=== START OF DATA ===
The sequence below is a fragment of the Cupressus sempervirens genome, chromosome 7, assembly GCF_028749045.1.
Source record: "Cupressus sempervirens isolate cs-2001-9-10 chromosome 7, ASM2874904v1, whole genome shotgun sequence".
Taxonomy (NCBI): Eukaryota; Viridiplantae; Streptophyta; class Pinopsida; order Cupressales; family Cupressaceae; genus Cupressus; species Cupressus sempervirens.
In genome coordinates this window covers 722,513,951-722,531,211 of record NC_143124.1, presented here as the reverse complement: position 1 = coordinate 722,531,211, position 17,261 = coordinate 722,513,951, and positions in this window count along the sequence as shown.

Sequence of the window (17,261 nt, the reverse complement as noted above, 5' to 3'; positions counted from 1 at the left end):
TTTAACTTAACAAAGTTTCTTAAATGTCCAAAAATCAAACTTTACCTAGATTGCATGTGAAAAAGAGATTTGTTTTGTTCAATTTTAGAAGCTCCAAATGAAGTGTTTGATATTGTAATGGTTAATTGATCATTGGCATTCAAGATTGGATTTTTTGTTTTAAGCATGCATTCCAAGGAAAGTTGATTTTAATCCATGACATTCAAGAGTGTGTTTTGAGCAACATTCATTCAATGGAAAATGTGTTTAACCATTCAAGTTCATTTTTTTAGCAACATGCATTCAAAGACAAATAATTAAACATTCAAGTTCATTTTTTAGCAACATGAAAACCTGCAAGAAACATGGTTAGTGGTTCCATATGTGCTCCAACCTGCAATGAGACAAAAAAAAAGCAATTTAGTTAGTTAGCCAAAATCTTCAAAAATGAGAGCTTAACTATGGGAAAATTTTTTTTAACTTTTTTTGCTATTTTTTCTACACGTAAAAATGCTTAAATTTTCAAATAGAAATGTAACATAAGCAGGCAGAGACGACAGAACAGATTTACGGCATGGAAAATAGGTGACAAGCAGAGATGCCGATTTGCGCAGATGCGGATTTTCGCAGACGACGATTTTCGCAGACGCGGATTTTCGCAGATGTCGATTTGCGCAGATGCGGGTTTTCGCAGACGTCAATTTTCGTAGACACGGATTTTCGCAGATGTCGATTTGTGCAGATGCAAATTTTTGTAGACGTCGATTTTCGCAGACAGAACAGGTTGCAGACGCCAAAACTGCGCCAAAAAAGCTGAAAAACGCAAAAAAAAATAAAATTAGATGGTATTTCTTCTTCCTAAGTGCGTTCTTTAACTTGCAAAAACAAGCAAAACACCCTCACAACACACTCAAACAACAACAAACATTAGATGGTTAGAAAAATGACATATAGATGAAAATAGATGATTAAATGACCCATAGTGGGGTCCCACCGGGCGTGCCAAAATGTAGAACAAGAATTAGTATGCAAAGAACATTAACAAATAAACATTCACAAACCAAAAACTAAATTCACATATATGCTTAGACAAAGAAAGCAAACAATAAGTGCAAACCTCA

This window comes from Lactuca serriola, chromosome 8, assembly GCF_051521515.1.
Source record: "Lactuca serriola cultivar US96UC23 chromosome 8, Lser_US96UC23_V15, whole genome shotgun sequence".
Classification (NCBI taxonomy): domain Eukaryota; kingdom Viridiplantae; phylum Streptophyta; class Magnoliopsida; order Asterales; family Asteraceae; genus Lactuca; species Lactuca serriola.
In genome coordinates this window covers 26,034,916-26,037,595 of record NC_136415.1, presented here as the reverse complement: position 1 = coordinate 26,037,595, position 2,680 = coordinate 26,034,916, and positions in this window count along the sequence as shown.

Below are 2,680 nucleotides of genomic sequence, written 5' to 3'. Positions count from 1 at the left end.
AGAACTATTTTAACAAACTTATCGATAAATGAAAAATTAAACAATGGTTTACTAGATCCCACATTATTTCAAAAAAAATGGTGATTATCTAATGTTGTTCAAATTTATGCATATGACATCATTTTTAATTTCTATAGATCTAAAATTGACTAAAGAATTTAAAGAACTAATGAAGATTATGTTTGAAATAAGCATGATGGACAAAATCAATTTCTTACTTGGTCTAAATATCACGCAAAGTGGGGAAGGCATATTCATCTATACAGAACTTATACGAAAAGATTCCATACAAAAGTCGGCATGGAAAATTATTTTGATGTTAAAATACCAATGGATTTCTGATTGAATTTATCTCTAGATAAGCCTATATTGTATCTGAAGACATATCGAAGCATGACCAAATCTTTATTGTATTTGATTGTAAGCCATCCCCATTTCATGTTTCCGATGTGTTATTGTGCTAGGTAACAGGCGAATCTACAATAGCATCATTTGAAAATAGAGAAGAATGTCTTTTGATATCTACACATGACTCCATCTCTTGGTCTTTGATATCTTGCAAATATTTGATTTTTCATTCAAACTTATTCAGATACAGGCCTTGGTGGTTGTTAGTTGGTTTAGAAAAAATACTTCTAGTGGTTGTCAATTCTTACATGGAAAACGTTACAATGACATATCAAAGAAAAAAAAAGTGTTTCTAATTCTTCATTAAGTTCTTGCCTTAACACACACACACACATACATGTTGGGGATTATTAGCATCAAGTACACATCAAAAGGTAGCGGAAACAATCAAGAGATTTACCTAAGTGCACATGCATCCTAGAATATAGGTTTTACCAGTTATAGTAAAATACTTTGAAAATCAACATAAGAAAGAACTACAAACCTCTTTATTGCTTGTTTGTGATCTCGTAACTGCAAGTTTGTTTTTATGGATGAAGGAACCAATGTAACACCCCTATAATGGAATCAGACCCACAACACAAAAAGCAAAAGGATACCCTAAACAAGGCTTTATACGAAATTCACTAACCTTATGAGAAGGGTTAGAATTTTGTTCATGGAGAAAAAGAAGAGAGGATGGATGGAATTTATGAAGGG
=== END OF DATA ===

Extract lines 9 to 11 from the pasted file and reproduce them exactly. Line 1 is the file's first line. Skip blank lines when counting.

Classification (NCBI taxonomy): domain Eukaryota; kingdom Viridiplantae; phylum Streptophyta; class Magnoliopsida; order Asterales; family Asteraceae; genus Lactuca; species Lactuca serriola.
In genome coordinates this window covers 26,034,916-26,037,595 of record NC_136415.1, presented here as the reverse complement: position 1 = coordinate 26,037,595, position 2,680 = coordinate 26,034,916, and positions in this window count along the sequence as shown.

Below are 2,680 nucleotides of genomic sequence, written 5' to 3'. Positions count from 1 at the left end.